The potential of angiogenesis soluble markers in chronic hepatitis C

Authors

  • Xamila Salcedo,

    1. Liver and Molecular Biology Units, Hospital Universitario de la Princesa, Universidad Autónoma de Madrid, Spain
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    • Xamila Salcedo and Jesús Medina contributed equally to this work.

  • Jesús Medina,

    1. Liver and Molecular Biology Units, Hospital Universitario de la Princesa, Universidad Autónoma de Madrid, Spain
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    • Xamila Salcedo and Jesús Medina contributed equally to this work.

  • Paloma Sanz-Cameno,

    1. Liver and Molecular Biology Units, Hospital Universitario de la Princesa, Universidad Autónoma de Madrid, Spain
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  • Luisa García-Buey,

    1. Liver and Molecular Biology Units, Hospital Universitario de la Princesa, Universidad Autónoma de Madrid, Spain
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  • Samuel Martín-Vilchez,

    1. Liver and Molecular Biology Units, Hospital Universitario de la Princesa, Universidad Autónoma de Madrid, Spain
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  • María J. Borque,

    1. Liver and Molecular Biology Units, Hospital Universitario de la Princesa, Universidad Autónoma de Madrid, Spain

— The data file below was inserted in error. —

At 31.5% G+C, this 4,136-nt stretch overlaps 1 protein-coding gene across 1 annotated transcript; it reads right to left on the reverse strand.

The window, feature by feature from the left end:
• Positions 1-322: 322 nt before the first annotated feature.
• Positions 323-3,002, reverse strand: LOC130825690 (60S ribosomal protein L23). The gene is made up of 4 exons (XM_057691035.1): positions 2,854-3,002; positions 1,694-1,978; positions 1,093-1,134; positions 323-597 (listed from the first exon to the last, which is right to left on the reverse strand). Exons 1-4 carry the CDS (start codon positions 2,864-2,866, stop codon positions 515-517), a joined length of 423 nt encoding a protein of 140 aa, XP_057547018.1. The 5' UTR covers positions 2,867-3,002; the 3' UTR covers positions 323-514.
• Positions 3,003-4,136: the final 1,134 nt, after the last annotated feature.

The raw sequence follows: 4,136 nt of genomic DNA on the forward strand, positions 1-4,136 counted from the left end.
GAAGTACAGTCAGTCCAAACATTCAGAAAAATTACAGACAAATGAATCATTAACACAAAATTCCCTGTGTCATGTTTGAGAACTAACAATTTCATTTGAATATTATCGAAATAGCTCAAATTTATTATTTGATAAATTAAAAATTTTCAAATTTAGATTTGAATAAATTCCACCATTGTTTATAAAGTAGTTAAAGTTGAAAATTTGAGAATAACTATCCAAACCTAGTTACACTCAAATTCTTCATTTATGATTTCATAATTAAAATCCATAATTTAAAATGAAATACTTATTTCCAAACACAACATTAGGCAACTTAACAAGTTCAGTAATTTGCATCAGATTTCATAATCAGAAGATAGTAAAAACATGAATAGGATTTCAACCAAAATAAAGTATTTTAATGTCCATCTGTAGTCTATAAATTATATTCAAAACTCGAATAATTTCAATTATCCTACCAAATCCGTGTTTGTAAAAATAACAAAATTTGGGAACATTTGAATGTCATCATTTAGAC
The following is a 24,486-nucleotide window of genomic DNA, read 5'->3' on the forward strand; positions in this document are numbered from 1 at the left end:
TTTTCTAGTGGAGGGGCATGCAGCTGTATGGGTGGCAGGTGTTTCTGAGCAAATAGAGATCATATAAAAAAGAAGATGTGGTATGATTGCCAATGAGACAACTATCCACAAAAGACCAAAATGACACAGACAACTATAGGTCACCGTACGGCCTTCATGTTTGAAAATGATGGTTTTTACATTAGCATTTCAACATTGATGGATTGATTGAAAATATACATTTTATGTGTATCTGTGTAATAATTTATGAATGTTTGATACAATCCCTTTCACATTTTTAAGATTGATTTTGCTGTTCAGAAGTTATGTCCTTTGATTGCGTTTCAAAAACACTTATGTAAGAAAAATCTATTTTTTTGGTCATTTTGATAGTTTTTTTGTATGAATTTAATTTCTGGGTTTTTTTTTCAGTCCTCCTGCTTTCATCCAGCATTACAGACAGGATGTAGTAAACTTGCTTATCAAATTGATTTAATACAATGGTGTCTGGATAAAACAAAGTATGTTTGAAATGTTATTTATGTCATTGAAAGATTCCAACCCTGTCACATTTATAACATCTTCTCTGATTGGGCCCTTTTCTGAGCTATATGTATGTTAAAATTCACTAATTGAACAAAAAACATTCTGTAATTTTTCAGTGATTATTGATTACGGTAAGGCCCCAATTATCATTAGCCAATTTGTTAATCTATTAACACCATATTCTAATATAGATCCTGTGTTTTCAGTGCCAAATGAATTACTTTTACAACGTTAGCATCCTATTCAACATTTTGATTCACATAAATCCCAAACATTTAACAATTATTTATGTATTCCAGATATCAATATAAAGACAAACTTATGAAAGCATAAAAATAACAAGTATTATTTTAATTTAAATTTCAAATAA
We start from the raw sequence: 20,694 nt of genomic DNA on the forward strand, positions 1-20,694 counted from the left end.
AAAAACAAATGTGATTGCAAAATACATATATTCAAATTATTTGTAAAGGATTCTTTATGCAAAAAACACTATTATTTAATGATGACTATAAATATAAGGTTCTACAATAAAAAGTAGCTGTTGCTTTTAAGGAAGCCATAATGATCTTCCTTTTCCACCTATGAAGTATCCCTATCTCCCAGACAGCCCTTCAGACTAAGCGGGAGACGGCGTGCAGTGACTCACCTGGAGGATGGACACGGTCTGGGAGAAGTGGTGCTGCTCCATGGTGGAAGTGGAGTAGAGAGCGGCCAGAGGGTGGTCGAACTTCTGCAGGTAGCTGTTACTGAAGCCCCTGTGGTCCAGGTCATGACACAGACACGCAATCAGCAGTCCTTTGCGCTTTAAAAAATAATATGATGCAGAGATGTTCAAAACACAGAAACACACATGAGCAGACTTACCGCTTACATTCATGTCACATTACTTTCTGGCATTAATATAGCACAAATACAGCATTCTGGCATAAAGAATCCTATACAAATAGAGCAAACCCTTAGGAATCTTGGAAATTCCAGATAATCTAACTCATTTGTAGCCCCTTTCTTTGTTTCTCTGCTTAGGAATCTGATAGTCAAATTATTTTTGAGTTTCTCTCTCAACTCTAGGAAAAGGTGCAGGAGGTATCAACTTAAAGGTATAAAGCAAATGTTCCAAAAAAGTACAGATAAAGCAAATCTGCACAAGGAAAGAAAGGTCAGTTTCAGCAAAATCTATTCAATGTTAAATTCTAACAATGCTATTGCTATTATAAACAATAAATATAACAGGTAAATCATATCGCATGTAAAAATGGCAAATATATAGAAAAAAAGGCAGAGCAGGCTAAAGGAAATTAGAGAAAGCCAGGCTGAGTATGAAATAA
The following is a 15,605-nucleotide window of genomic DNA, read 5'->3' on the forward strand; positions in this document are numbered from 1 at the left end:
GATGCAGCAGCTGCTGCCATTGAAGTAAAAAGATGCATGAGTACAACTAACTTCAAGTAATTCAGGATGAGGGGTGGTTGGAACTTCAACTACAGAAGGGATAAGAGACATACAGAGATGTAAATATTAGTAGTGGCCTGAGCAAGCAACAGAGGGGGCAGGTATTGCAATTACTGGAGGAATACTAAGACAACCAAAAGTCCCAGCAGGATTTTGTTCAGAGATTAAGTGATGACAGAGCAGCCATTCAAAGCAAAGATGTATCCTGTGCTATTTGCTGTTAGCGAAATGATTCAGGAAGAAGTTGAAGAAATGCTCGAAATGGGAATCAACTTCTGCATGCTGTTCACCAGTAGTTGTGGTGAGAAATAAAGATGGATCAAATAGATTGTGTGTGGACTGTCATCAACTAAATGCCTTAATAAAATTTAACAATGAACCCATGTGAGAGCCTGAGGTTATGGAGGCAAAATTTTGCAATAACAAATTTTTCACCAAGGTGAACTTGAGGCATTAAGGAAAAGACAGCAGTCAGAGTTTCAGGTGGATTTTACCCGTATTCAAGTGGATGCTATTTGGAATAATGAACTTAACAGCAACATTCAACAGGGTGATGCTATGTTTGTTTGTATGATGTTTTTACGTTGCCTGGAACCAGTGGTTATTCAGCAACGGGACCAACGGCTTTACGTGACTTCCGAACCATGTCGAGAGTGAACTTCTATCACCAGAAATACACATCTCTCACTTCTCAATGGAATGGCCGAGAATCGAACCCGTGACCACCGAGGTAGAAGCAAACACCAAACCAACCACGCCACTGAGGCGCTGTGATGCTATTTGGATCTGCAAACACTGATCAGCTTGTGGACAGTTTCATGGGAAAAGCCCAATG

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  • Manuel López-Cabrera,

    1. Liver and Molecular Biology Units, Hospital Universitario de la Princesa, Universidad Autónoma de Madrid, Spain
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  • Ricardo Moreno-Otero

    Corresponding author
    1. Liver and Molecular Biology Units, Hospital Universitario de la Princesa, Universidad Autónoma de Madrid, Spain
    • Unidad de Hepatología (planta 3), Hospital Universitario de la Princesa, Diego de León 62, E-28006-Madrid, Spain
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    • fax: (34) 9-14022299


  • Conflict of interest: Nothing to report.

Abstract

Angiogenesis, the formation of new vessels, has been reported to play a significant pathogenic role in liver damage–associated hepatitis C virus infection. Most of our current knowledge derives from immunohistochemical studies of hepatic biopsy samples obtained from chronic hepatitis C (CHC) patients. We evaluated whether CHC is associated with elevated serum levels of angiogenesis markers and whether these are modulated by therapy. Vascular endothelial growth factor (VEGF), angiopoietin-2 (Ang-2), and soluble Tie-2 (sTie-2) were determined in the serum of 36 CHC patients, before and after receiving antiviral combination therapy with pegylated interferon alpha-2b plus ribavirin, and in 15 healthy controls. CHC patients showed elevated baseline VEGF and Ang-2 levels. After treatment, both factors were decreased, whereas antiangiogenic sTie-2 was increased, indicating a shift toward an “anti-angiogenic” profile of serum markers in CHC patients. In conclusion, this suggests that serum VEGF, Ang-2, and sTie-2 levels could be useful as noninvasive, mechanistically based markers of response to therapy and disease progression in CHC. (HEPATOLOGY 2005.)

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